Many think more should be done to address these kinds of impacts, with 51 percent of UK adults believing tech companies and social media are ruining young people's attention spans and that governments should take control to prevent this.

But at the same time, a similar proportion (47 percent) think the reason some people are easily distracted is not because of technology but because it is part of their personality, and many also feel that tech brings important benefits:

  • 60 percent say having multiple forms of instant information at their fingertips helps them find solutions to problems they face at work, in their personal life or elsewhere, with 11 percent disagreeing.
  • 51 percent say multi-tasking at work, switching frequently between email, phone calls, or other tasks, creates a more efficient and satisfactory work experience, compared with 32 percent who don't think this is the case.
  • By 43 percent to 28 percent, the public are more likely than not to say using social media alongside other forms of entertainment like TV or radio enhances their enjoyment by connecting them to others.

The pace and complexity of modern life

Without long-term research tracking attention spans over time, it remains unknown whether technology has caused a deterioration in the country's ability to concentrate. But comparisons with from previous decades indicate that, on some measures, the public at least feel more pressured now than they did in the past:

  • 41 percent of UK adults say the pace of life is too much for them these days, compared with 30 percent in 1983.
  • 60 percent say they wish their life was more simple—up from 49 percent in 2008.

The UK consists of four groups with different views of attention and technology

New statistical analysis shows that the country is made up of four distinct groups of people with very different views of attention and technology:

"Positive multi-screeners" (42 percent of UK)

Highly engaged users; keen information searchers; relaxed in terms of managing information; some concerns about attention spans but see lots of benefits from the wealth of information available. This is the biggest group in the population, confirming that we don't all see technology trends as negative.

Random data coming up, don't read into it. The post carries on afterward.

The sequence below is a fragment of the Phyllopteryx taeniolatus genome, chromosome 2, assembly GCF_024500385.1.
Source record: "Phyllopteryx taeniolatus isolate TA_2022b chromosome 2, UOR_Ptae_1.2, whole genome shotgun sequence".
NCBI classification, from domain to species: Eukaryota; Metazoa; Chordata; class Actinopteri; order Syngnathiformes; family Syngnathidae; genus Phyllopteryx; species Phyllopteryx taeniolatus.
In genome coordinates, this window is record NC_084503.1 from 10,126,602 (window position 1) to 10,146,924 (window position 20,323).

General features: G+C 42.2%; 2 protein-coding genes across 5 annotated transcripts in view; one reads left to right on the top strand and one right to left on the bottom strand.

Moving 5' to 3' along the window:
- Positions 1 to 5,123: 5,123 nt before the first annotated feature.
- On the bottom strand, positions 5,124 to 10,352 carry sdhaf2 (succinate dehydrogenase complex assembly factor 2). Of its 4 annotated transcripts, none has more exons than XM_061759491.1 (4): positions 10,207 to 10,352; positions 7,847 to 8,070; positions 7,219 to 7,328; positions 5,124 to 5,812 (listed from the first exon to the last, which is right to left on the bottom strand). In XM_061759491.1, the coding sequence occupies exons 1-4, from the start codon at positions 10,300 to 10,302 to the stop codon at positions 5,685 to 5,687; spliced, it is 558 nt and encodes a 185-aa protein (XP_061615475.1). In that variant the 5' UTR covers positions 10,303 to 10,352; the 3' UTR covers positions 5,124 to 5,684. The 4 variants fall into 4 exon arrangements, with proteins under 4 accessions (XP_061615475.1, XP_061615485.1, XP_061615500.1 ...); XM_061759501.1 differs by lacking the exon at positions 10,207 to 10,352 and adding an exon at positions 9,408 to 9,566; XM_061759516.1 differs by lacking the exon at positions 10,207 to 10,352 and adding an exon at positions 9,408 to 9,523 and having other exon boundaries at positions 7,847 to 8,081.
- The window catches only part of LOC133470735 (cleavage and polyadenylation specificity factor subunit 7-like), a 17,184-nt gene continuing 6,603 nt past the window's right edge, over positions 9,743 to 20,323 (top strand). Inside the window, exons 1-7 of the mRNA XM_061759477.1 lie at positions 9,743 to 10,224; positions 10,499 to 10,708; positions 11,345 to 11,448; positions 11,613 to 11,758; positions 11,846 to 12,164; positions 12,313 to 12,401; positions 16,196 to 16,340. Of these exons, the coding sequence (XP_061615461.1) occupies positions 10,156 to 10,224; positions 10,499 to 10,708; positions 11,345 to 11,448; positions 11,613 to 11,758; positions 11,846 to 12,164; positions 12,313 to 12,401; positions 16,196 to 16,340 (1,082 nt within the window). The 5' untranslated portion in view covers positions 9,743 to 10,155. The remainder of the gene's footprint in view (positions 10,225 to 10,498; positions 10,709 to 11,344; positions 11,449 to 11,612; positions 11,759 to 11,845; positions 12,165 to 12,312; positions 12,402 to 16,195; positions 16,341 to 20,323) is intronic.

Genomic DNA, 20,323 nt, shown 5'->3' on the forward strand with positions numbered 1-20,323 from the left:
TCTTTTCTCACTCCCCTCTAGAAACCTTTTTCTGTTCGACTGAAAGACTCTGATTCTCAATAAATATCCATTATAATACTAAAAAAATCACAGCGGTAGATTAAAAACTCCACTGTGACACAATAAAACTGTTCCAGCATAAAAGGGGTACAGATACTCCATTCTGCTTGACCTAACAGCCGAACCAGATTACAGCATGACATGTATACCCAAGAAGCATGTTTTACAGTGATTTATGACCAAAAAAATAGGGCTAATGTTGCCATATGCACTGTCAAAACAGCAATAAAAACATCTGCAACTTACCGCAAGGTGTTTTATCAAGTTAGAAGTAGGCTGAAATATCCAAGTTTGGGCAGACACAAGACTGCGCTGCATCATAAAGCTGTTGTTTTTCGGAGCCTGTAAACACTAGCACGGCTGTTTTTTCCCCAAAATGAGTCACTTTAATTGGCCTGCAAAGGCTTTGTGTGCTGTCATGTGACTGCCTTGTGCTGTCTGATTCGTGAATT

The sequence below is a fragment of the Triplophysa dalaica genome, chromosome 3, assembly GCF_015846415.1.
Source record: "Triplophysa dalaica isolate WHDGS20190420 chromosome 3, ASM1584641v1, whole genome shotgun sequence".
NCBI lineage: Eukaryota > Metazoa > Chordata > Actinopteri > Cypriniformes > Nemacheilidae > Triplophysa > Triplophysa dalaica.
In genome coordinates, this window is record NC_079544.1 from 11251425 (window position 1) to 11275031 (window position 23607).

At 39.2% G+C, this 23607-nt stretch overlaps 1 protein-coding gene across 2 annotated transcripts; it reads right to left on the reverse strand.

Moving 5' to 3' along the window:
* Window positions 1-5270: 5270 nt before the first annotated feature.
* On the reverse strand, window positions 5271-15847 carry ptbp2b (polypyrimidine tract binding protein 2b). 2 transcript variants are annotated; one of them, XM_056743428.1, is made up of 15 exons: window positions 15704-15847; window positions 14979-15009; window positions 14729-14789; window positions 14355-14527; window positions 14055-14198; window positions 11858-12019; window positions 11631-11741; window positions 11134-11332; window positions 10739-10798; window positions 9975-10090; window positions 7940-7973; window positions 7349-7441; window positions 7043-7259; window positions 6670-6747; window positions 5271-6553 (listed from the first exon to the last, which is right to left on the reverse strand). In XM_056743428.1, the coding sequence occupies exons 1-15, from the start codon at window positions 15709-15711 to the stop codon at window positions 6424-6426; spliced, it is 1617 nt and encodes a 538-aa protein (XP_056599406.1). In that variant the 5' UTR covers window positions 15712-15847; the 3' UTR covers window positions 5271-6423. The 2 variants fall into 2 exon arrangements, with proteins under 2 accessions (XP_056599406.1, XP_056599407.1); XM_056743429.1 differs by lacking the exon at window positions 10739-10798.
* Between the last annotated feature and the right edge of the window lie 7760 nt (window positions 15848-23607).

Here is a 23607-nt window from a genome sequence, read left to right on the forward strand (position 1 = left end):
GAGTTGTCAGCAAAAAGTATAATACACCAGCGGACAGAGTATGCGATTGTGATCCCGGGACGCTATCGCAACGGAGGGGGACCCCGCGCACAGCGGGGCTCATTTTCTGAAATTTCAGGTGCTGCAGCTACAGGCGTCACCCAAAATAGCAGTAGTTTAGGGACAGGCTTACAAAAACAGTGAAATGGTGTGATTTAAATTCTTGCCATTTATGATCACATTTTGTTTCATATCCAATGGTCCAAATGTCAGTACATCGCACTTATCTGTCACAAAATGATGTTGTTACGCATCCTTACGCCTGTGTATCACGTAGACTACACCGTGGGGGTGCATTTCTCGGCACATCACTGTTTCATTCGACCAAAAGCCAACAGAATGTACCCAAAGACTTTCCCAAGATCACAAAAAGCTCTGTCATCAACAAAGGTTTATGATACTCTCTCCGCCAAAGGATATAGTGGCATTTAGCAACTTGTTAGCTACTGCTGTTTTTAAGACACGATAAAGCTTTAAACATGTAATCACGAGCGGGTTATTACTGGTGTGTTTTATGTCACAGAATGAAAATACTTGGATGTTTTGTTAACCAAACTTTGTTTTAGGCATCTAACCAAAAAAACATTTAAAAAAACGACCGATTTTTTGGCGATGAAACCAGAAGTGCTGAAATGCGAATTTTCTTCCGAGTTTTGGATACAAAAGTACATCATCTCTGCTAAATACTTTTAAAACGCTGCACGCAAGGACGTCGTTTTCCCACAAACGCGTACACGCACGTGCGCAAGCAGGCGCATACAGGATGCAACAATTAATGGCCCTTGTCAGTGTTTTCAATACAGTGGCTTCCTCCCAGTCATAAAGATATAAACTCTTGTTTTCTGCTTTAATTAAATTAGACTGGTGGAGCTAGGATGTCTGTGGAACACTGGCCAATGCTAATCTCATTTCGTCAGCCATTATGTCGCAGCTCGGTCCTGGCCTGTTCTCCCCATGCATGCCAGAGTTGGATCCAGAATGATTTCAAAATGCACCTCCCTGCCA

"Stressed tech addicts" (21 percent)

Feel overloaded with information; highly engaged users that see benefits in having these information sources, particularly social media; but the greatest concern about what it is doing to attention spans, and believe it is causing the end of deeper thinking.

"Overloaded sceptics" (21 percent)

Feel overloaded with information; very concerned about decreasing attention spans and the loss of deeper thinking—but much more negative about the value social media brings, compared with the "stressed tech addicts."

"Disengaged and untroubled" (17 percent)

Uninterested in searching for information; no concerns expressed about attention spans or the amount of information; and barely noticed any signs of an "attention war."


Explore further

Microsoft study claims human attention span now lags behind goldfish

More information: Do we have your attention? How people focus and live in the modern information environment: www.kcl.ac.uk/policy-institute … tion-environment.pdf
Citation: Are attention spans really collapsing? Data shows UK public is worried, but also see technology benefits (2022, February 16) retrieved 9 August 2022 from https://phys.org/news/2022-02-attention-spans-collapsing-uk-technology.html